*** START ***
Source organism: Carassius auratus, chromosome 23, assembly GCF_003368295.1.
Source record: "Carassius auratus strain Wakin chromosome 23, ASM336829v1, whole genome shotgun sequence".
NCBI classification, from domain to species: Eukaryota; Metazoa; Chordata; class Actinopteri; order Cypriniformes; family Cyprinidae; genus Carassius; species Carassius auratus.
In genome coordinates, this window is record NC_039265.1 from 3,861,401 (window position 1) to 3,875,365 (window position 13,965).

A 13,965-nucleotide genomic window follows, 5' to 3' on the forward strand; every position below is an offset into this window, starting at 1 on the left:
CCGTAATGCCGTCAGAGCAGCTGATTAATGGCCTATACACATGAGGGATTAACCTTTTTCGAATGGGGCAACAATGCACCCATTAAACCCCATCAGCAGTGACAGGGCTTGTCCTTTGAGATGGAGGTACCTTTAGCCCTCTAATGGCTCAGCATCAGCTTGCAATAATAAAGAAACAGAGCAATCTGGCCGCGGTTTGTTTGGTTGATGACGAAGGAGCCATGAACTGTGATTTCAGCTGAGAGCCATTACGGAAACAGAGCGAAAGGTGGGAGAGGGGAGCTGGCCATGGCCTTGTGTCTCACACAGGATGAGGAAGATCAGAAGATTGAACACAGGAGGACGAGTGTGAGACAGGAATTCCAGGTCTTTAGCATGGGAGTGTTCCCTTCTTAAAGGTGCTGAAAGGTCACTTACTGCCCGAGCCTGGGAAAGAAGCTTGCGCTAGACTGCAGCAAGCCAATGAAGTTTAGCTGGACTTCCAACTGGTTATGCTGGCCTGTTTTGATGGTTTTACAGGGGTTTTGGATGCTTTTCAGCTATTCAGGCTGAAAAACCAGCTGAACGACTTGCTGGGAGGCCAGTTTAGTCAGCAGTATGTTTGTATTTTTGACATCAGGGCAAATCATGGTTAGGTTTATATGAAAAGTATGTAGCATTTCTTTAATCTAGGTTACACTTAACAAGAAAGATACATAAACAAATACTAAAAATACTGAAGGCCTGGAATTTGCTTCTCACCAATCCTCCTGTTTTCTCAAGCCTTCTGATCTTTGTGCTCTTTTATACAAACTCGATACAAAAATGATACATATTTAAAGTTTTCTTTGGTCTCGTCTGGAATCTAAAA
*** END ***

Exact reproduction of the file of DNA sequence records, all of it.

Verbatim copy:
Source organism: Carassius auratus, chromosome 23, assembly GCF_003368295.1.
Source record: "Carassius auratus strain Wakin chromosome 23, ASM336829v1, whole genome shotgun sequence".
NCBI classification, from domain to species: Eukaryota; Metazoa; Chordata; class Actinopteri; order Cypriniformes; family Cyprinidae; genus Carassius; species Carassius auratus.
In genome coordinates, this window is record NC_039265.1 from 3,861,401 (window position 1) to 3,875,365 (window position 13,965).

A 13,965-nucleotide genomic window follows, 5' to 3' on the forward strand; every position below is an offset into this window, starting at 1 on the left:
CCGTAATGCCGTCAGAGCAGCTGATTAATGGCCTATACACATGAGGGATTAACCTTTTTCGAATGGGGCAACAATGCACCCATTAAACCCCATCAGCAGTGACAGGGCTTGTCCTTTGAGATGGAGGTACCTTTAGCCCTCTAATGGCTCAGCATCAGCTTGCAATAATAAAGAAACAGAGCAATCTGGCCGCGGTTTGTTTGGTTGATGACGAAGGAGCCATGAACTGTGATTTCAGCTGAGAGCCATTACGGAAACAGAGCGAAAGGTGGGAGAGGGGAGCTGGCCATGGCCTTGTGTCTCACACAGGATGAGGAAGATCAGAAGATTGAACACAGGAGGACGAGTGTGAGACAGGAATTCCAGGTCTTTAGCATGGGAGTGTTCCCTTCTTAAAGGTGCTGAAAGGTCACTTACTGCCCGAGCCTGGGAAAGAAGCTTGCGCTAGACTGCAGCAAGCCAATGAAGTTTAGCTGGACTTCCAACTGGTTATGCTGGCCTGTTTTGATGGTTTTACAGGGGTTTTGGATGCTTTTCAGCTATTCAGGCTGAAAAACCAGCTGAACGACTTGCTGGGAGGCCAGTTTAGTCAGCAGTATGTTTGTATTTTTGACATCAGGGCAAATCATGGTTAGGTTTATATGAAAAGTATGTAGCATTTCTTTAATCTAGGTTACACTTAACAAGAAAGATACATAAACAAATACTAAAAATACTGAAGGCCTGGAATTTGCTTCTCACCAATCCTCCTGTTTTCTCAAGCCTTCTGATCTTTGTGCTCTTTTATACAAACTCGATACAAAAATGATACATATTTAAAGTTTTCTTTGGTCTCGTCTGGAATCTAAAA